Nonstick cooking spray 1 1/2 c shredded rotisserie chicken 3/4 c barbecue sauce 1 ready-made pizza crust or whole wheat pizza crust (10 ounces) 1 c canned or jarred tomato sauce 2 c shredded mozzarella cheese or part-skim mozzarella cheese 1 c finely chopped fresh pineapple or canned pineapple tidbits packed in 100 percent juice Preheat oven to 375 F. Coat pizza pan or baking sheet with nonstick cooking spray. In medium bowl, combine rotisserie chicken and barbecue sauce. Place pizza crust on pan and evenly spread tomato sauce over crust. Sprinkle evenly with cheese. Top evenly with rotisserie chicken mixture
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RECIPES/from page 20 On heavily floured surface, knead dough a few times and roll out to fit greased 10-inch tart pan. Carefully spread dough into tart pan and bake 15-20 minutes, or until tart starts to turn golden brown. Remove from oven and cool. Dust crust with cornstarch to help fruit stick to crust. Arrange strawberries, kiwi, banana and blueberries on top of crust; sprinkle with sugar, if desired.
and pineapple. Bake until crust is crisp and browned around edges, about 10 minutes. Let pizza cool 10 minutes before cutting into eight slices.
German Fruit Tart
1 c all-purpose flour 1/4 c whole-wheat pastry flour 1/2 c sugar 1 egg 1 T half-and-half or cream 1/8 t almond extract or 1/4 teaspoon vanilla extract
6 T unsalted butter, thinly sliced cornstarch sliced strawberries sliced kiwi sliced banana blueberries 2 t turbinado or powdered sugar (optional) Preheat oven to 350 F. To make crust, beat together flours, sugar, egg, half-and-half and almond extract. Add butter slices and mix together until sticky ball of dough forms. Refrigerate 30-60 minutes.
After years of families grabbing meals on the run, sheltering in place has brought many back to the dining room table. For a simple family meal that focuses on frozen seafood and pantry staples, try this recipe for Shrimp Scampi that involves just a few steps of preparation that can even allow kids to help in the process. If you don’t have time to cook, Aqua Star’s Shrimp Scampi MicroSteam Bowl is a simple way to enjoy the same flavors in minutes, from the microwave, with no clean-up required.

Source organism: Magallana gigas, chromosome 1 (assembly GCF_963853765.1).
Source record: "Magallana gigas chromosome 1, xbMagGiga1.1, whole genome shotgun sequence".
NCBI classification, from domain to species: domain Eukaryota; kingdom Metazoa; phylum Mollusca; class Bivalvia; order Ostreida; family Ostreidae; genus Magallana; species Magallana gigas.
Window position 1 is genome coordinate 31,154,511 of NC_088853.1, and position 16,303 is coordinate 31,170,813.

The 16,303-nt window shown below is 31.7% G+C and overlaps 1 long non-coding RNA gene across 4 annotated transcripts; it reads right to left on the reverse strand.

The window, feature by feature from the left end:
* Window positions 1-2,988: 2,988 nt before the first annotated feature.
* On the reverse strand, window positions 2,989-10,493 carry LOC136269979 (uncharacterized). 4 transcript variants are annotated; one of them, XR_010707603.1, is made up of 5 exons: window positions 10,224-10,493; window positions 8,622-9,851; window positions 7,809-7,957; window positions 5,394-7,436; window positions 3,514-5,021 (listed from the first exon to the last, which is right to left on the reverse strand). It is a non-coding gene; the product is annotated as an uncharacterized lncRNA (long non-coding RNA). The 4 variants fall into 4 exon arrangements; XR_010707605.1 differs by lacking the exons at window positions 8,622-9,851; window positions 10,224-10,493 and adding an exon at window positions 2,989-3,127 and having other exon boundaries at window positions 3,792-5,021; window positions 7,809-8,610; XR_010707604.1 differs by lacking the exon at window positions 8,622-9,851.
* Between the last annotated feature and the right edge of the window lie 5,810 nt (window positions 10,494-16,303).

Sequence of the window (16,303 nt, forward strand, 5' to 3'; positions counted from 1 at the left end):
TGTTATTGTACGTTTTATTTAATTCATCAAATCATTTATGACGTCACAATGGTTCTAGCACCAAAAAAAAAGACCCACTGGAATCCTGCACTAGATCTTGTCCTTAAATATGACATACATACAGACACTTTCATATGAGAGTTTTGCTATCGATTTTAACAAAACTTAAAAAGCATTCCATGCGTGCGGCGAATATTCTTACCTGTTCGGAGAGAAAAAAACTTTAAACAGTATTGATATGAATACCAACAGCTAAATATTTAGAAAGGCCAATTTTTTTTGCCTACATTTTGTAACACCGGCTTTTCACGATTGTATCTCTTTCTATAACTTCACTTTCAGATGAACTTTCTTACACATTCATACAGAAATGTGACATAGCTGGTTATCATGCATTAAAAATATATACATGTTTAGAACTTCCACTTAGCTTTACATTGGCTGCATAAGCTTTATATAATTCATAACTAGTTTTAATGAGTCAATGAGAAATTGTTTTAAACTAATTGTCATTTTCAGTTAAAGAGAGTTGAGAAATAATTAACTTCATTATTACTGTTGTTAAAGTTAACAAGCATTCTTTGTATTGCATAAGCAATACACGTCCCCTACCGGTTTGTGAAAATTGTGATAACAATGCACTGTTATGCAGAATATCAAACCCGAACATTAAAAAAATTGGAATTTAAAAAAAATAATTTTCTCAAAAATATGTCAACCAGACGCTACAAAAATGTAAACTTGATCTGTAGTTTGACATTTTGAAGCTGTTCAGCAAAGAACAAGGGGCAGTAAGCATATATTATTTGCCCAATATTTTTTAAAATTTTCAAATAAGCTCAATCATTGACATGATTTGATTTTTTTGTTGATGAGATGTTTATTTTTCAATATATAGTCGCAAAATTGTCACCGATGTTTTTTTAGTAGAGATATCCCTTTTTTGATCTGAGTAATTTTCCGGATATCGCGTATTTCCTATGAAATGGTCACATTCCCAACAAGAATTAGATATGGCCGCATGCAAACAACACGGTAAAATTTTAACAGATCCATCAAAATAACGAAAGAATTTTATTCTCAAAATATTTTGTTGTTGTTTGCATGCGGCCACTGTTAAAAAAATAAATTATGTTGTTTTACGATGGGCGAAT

Cook time: 20 minutes Servings: 4
8 oz. pasta linguine
2 T butter 2 T extra-virgin olive oil 4 garlic cloves, minced 1/2 c dry white wine or seafood broth 3/4 t kosher salt 1 dash crushed red pepper flakes 1/4 t black pepper 1 1/2 pounds large or extra-large Aqua Star shrimp, shelled 1/3 c parsley, chopped 1/2 lemon, juice only Cook pasta according to package directions. In large skillet, melt butter and oil. Add garlic and saute until fragrant. Add wine or broth, salt, red pepper flakes and black pepper. Bring to simmer and reduce by half. Add shrimp and saute until shrimp turn pink and opaque, approximately 2-4 minutes depending on size. Stir in parsley, lemon juice and cooked pasta.
While your retirement vacations are on hold, let’s make sure your health needs are taken care of.
grateful “When I decided to volunteer at Silver Key’s Food Pantry, I knew it would be rewarding. I was surprised to ﬁnd out how thankful it makes me feel to help others who may not be as fortunate as I am. The seniors served through the pantry really appreciate the food and necessities they receive and I like knowing it helps them stretch their limited budgets further. I have a lot of fun making a diﬀerence in a senior’s life.”
Be par part of veterans supporting veterans. Apply to volunteer at silverkey.org/volunteer or call 719-884-2300.